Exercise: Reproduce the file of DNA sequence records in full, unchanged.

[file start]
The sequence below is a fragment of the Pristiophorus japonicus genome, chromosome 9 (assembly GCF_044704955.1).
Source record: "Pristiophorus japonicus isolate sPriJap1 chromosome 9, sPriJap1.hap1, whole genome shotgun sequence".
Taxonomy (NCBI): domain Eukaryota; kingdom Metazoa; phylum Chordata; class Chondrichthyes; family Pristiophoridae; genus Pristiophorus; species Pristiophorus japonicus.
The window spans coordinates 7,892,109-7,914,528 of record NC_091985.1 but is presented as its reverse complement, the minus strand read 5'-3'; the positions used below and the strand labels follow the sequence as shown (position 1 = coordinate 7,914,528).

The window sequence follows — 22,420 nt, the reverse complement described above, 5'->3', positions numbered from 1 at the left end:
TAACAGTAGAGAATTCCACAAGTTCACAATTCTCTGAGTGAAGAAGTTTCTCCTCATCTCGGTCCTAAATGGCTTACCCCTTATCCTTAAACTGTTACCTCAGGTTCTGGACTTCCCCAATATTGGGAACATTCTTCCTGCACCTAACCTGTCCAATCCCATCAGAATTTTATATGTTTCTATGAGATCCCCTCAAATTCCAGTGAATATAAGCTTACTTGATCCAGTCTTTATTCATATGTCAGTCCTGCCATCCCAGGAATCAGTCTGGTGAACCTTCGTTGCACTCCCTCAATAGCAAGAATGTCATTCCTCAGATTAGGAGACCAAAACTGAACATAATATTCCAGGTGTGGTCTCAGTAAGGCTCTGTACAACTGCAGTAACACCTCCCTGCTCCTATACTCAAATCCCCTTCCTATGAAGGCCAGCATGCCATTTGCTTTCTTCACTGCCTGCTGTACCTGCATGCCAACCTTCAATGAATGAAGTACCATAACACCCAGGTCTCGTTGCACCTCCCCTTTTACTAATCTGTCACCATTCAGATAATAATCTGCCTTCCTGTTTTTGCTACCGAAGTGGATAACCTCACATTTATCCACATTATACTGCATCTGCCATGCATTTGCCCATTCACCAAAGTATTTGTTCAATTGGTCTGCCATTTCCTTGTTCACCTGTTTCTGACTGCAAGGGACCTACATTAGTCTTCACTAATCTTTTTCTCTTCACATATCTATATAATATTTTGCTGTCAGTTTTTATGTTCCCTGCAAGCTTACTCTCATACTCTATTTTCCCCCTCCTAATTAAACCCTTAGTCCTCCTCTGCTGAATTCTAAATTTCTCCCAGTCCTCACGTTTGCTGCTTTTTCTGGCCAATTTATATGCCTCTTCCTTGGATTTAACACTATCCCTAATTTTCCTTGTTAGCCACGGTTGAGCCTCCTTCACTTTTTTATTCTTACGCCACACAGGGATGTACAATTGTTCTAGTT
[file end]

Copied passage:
The sequence below is a fragment of the Pristiophorus japonicus genome, chromosome 9 (assembly GCF_044704955.1).
Source record: "Pristiophorus japonicus isolate sPriJap1 chromosome 9, sPriJap1.hap1, whole genome shotgun sequence".
Taxonomy (NCBI): domain Eukaryota; kingdom Metazoa; phylum Chordata; class Chondrichthyes; family Pristiophoridae; genus Pristiophorus; species Pristiophorus japonicus.
The window spans coordinates 7,892,109-7,914,528 of record NC_091985.1 but is presented as its reverse complement, the minus strand read 5'-3'; the positions used below and the strand labels follow the sequence as shown (position 1 = coordinate 7,914,528).

The window sequence follows — 22,420 nt, the reverse complement described above, 5'->3', positions numbered from 1 at the left end:
TAACAGTAGAGAATTCCACAAGTTCACAATTCTCTGAGTGAAGAAGTTTCTCCTCATCTCGGTCCTAAATGGCTTACCCCTTATCCTTAAACTGTTACCTCAGGTTCTGGACTTCCCCAATATTGGGAACATTCTTCCTGCACCTAACCTGTCCAATCCCATCAGAATTTTATATGTTTCTATGAGATCCCCTCAAATTCCAGTGAATATAAGCTTACTTGATCCAGTCTTTATTCATATGTCAGTCCTGCCATCCCAGGAATCAGTCTGGTGAACCTTCGTTGCACTCCCTCAATAGCAAGAATGTCATTCCTCAGATTAGGAGACCAAAACTGAACATAATATTCCAGGTGTGGTCTCAGTAAGGCTCTGTACAACTGCAGTAACACCTCCCTGCTCCTATACTCAAATCCCCTTCCTATGAAGGCCAGCATGCCATTTGCTTTCTTCACTGCCTGCTGTACCTGCATGCCAACCTTCAATGAATGAAGTACCATAACACCCAGGTCTCGTTGCACCTCCCCTTTTACTAATCTGTCACCATTCAGATAATAATCTGCCTTCCTGTTTTTGCTACCGAAGTGGATAACCTCACATTTATCCACATTATACTGCATCTGCCATGCATTTGCCCATTCACCAAAGTATTTGTTCAATTGGTCTGCCATTTCCTTGTTCACCTGTTTCTGACTGCAAGGGACCTACATTAGTCTTCACTAATCTTTTTCTCTTCACATATCTATATAATATTTTGCTGTCAGTTTTTATGTTCCCTGCAAGCTTACTCTCATACTCTATTTTCCCCCTCCTAATTAAACCCTTAGTCCTCCTCTGCTGAATTCTAAATTTCTCCCAGTCCTCACGTTTGCTGCTTTTTCTGGCCAATTTATATGCCTCTTCCTTGGATTTAACACTATCCCTAATTTTCCTTGTTAGCCACGGTTGAGCCTCCTTCACTTTTTTATTCTTACGCCACACAGGGATGTACAATTGTTCTAGTT